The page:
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A place in the scheme of things

As the company that pioneered scheme pensions for individuals within a Sipp, we were interested to read Andy Bell’s view in Money Marketing that it could be made redundant by future changes to alternatively secured pension rules.

He is right that ASP will become more attractive if the penal tax rates on funds left on death were reduced. Relaxing the income restrictions and changing the bizarre rule that those in ASP are always deemed to remain at age 75 are also changes worth fighting for.

We strongly support any measures that give IFAs and their clients more choice and flexibility over income arrangements at this crucial stage of life.

But we live in a world where changes to pension rules can take years to happen and do not always deliver fully the benefits we expect. Many retirees do not have time on their side and are probably wise not to assume even a new government will give such reform sufficient priority.

The big advantage of scheme pension is that it is available right now to help retirees maximise the income they can take from their pensions while retaining control of the fund’s assets.

It fully meets the Government’s stated objective that tax-relieved pension savings be used to provide retirement income. It is also a suffic-iently flexible solution to allow retirees to adapt their income to changing events, whether those are personal, political, economic or legislative.

Most important, while the income available under both USP and ASP remains restricted by reference to GAD rates which include average life expectancy calculations, individuals will never be able to “personalise” the level of income to truly reflect their own personal health and wealth circumstances as they can with scheme pension.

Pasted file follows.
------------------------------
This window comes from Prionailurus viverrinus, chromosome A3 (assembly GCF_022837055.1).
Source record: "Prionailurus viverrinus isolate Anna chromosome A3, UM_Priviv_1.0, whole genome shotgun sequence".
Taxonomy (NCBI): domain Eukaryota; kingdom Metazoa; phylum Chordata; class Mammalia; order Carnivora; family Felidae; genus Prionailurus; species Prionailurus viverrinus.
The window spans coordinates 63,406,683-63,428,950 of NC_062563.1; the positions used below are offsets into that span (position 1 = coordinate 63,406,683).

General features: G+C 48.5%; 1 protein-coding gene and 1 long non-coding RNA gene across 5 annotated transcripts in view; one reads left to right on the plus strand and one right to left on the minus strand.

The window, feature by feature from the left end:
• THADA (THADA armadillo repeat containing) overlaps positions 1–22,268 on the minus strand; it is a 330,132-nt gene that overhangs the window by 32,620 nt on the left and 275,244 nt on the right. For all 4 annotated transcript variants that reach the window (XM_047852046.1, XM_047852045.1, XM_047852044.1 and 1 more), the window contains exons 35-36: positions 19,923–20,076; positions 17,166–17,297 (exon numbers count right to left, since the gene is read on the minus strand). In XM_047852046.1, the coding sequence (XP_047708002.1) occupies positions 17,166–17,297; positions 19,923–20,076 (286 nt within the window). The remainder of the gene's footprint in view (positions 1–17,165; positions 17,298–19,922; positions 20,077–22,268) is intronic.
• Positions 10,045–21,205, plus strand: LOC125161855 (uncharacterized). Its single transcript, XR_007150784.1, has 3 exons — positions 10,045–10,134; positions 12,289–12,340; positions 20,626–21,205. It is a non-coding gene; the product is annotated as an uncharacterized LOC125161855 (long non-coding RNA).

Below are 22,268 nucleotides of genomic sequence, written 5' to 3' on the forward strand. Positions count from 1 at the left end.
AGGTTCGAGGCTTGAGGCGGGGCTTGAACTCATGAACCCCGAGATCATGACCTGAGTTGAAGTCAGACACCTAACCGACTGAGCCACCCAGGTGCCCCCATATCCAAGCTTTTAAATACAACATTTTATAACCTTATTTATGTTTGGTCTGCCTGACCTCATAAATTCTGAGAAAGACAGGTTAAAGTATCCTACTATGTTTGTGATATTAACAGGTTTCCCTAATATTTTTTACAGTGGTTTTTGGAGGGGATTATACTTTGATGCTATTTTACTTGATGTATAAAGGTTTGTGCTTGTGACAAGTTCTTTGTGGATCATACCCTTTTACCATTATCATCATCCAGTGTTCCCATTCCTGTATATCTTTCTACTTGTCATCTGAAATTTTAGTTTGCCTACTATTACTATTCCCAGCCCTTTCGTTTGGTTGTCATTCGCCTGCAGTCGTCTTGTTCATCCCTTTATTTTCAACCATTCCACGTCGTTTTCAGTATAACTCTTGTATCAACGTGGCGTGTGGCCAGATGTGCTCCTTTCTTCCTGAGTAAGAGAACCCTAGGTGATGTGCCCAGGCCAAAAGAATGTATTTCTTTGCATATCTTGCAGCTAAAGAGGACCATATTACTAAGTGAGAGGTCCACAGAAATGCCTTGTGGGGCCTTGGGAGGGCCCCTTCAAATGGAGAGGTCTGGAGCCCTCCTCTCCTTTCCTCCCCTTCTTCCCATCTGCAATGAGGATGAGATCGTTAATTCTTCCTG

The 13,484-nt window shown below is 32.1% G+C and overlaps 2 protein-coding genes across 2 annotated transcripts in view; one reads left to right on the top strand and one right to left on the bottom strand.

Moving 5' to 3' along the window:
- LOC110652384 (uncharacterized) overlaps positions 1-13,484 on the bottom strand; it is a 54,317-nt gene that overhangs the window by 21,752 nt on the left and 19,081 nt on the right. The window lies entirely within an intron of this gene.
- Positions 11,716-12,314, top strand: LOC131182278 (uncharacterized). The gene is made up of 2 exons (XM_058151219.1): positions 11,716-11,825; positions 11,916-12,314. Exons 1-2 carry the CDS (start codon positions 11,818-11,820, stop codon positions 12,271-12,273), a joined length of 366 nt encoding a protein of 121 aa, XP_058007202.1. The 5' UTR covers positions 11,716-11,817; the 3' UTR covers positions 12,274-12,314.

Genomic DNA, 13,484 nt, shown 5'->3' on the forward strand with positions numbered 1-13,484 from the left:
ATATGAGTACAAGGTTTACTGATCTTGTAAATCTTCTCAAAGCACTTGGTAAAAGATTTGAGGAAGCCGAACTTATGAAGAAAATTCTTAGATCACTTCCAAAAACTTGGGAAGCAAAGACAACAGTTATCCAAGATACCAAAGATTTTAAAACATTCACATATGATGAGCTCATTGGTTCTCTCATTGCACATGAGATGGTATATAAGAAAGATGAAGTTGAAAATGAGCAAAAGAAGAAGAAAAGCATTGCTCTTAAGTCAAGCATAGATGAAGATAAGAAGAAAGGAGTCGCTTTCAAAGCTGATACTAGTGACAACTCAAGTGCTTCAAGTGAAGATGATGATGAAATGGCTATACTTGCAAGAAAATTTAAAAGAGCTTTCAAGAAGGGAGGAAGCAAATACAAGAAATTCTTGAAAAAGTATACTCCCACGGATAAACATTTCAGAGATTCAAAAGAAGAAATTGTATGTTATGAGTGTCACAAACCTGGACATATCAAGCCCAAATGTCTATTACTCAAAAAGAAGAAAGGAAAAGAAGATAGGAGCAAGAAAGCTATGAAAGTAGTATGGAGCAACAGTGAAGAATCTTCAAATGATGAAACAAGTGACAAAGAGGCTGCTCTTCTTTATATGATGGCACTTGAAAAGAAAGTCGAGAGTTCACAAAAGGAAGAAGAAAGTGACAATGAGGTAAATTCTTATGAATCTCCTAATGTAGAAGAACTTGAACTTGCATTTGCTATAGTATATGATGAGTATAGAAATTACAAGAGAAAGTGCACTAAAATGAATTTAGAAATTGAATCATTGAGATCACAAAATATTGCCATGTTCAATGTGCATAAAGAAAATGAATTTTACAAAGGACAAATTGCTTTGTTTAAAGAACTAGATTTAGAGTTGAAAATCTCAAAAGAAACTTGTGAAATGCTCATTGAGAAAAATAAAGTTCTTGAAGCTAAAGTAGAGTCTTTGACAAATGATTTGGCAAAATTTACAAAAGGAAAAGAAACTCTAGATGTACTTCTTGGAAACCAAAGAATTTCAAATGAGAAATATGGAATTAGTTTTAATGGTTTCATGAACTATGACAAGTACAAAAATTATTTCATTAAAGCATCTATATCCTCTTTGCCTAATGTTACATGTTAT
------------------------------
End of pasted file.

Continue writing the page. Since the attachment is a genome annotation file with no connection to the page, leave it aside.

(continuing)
Dave White

Managing director

Hornbuckle Mitchell


Group therapy

Group risk benefits have long been among the least trumpeted financial incentives offered by employers. That looks about to change as trade body Group Risk Development (Grid) starts a programme of proactive public relations activity for the first time.


Out from the long grass? An IT and NI merger

Those with a long memory will recall that at the start of the last parliamentary term George Osborne announced his intention to merge income tax (IT) and national insurance (NI).  Headline grabbing as the initiative was, the reality of the complexities, challenges and costs of such a move resulted in this idea being kicked into the political long grass.


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